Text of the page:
The U.S. Forest Service has reopened the last stretch of the
Long Trail closed due to damage from tropical storm Irene. Three
miles of trail in Shrewsbury remained closed for a month - weeks
after the rest of the Long Trail reopened following the forest
"I am pleased to hear that this stretch of the Long Trail is being
reopened following damage from Tropical Storm Irene," Gov. Peter
Shumlin said. "The Long Trail is important to Vermont's
recreational and tourism economy, and restoring access to this
beautiful trail is one more sign of progress in our state's long
road to recovery from Irene."
The Green Mountain Club proposed a detour of the Long
Trail/Appalachian Trail around the washouts in Shrewsbury damage
and received word over the weekend that the detour had been
accepted, posted, and opened. The Appalachian Trail coincides
with the Long Trail in that area and, thus, was also closed for
more than a month.
Sargent Brook and Gould Brook washed away much of the three mile
segment of the Long Trail footpath in the Killington area. A
town road bridge utilized by the trail was also washed away and is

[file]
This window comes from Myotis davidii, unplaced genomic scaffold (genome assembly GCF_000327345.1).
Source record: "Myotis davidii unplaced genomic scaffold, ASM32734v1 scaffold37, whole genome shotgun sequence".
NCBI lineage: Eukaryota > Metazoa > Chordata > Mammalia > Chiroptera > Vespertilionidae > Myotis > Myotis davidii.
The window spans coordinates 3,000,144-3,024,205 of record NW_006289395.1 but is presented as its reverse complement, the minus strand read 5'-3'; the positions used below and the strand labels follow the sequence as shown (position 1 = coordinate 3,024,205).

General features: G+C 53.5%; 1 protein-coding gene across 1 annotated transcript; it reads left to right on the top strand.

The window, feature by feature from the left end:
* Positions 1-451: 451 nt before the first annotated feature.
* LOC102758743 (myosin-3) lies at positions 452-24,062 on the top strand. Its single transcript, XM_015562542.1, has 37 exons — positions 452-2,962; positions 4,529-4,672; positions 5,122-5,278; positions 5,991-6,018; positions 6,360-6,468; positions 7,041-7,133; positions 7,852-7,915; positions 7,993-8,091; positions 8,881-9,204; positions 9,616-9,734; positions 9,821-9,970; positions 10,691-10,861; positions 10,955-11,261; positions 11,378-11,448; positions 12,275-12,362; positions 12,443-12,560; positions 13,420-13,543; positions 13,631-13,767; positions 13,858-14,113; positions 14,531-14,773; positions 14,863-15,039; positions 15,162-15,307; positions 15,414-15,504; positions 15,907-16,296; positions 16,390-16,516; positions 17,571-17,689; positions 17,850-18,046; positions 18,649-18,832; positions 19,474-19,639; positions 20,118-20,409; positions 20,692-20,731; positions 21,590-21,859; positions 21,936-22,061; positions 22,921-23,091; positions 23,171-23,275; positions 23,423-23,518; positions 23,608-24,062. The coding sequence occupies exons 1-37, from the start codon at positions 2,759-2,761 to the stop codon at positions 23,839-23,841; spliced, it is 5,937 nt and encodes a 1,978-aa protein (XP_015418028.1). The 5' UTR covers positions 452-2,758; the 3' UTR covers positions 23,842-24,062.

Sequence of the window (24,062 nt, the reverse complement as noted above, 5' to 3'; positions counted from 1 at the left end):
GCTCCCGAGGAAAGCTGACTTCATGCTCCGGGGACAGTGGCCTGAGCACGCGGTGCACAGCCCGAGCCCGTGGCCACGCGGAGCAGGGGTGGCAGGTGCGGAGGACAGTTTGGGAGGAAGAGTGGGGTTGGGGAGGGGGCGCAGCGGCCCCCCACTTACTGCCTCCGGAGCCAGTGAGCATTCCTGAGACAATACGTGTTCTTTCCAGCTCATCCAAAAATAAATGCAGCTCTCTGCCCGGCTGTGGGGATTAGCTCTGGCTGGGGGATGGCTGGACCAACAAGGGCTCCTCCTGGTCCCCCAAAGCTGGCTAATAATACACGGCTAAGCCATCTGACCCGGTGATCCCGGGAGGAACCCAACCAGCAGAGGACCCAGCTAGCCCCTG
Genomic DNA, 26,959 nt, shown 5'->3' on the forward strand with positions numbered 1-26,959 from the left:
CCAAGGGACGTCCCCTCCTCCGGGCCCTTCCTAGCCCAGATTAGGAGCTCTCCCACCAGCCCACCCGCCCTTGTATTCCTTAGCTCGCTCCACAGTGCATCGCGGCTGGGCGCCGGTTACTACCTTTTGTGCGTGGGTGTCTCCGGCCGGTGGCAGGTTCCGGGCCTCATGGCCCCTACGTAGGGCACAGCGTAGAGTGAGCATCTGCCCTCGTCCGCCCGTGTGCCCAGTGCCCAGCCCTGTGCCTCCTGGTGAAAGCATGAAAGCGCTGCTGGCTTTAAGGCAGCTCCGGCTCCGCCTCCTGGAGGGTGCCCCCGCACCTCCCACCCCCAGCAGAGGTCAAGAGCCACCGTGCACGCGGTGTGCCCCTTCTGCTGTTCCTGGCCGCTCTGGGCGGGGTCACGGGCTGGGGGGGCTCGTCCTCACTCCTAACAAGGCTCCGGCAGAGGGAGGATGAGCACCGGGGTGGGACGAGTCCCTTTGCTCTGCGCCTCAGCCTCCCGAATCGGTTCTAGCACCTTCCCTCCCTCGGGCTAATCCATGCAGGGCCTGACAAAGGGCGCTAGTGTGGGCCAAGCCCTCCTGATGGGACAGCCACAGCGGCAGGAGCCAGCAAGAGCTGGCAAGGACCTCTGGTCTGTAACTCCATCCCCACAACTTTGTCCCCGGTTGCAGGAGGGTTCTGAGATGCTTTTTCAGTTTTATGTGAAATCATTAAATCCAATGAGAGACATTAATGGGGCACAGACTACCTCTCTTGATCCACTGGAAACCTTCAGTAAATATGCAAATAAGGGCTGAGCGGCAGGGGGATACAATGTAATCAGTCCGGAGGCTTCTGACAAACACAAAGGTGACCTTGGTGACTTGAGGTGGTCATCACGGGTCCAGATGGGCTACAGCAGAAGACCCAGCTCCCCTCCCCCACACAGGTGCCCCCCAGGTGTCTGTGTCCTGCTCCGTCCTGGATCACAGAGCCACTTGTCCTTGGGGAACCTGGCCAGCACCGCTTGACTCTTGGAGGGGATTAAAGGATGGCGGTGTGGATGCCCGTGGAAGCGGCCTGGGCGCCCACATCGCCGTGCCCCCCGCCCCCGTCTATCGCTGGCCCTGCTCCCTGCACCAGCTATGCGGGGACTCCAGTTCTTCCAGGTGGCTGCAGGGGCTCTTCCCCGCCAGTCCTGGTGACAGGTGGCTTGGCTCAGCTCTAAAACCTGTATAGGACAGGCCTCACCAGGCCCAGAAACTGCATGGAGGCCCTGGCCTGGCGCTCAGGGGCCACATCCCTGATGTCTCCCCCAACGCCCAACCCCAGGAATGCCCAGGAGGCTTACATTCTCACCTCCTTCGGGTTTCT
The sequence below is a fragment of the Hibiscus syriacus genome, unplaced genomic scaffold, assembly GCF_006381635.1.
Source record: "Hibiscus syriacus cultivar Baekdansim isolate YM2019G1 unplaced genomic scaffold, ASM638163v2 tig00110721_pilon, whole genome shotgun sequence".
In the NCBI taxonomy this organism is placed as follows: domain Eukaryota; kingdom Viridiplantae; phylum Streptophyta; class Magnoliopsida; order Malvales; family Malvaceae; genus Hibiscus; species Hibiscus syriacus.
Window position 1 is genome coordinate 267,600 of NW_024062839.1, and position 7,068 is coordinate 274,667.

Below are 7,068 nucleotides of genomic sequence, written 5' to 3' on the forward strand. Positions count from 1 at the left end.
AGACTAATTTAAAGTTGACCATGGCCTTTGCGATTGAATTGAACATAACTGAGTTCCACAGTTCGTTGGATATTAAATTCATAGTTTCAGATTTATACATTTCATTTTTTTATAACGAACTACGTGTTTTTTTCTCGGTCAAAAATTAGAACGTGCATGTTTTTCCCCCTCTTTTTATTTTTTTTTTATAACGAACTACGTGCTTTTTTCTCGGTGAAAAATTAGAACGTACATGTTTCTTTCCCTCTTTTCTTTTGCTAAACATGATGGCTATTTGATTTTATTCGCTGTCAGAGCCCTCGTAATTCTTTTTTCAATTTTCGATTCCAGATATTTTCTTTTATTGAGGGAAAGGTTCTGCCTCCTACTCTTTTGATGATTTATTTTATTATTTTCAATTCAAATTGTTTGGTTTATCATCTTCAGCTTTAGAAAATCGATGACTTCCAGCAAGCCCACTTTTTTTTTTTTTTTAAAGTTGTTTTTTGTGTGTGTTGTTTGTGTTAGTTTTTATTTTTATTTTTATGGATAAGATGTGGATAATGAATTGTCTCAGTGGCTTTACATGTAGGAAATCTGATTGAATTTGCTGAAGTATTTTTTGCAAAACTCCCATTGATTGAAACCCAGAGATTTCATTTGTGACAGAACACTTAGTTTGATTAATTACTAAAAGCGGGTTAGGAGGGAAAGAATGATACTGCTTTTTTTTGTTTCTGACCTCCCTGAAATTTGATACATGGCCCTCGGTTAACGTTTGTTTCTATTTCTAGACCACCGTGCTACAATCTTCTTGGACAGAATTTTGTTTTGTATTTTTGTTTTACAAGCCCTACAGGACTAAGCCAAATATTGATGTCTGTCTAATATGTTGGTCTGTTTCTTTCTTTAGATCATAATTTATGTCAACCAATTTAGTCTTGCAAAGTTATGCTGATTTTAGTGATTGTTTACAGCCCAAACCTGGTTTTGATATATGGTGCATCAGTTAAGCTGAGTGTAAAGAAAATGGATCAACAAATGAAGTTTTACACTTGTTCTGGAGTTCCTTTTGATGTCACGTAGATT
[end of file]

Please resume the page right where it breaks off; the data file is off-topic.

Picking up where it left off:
impassable. Due to the damage, hikers will have to walk on
Wilmouth Hill and Gilman Roads to avoid the damaged area. The
club is working with its partners to map out a plan for returning
the trail to the forest.
Many side trails in the Green Mountain National Forest remain
closed. The Green Mountain Club is working with the Forest
Service to reopen trails that can be safely used.
The Green Mountain Club manages the Long Trail from Massachusetts
to Quebec. The longer Appalachian Trail was inspired by the
Long Trail and collocates with Vermont's trail from the southern
border of Vermont to Killington. The Appalachian Trail then
bears east to Norwich, Vt. Much of that portion of scenic
trail is also managed by the club.
The Green Mountain Club, established the Long Trail in 1911 and
partnered with the Green Mountain National Forest when it was
established in 1932. Together they manage the trails in
southern Vermont. North of the national forest, the club partners
with private land owners and the state of Vermont to manage the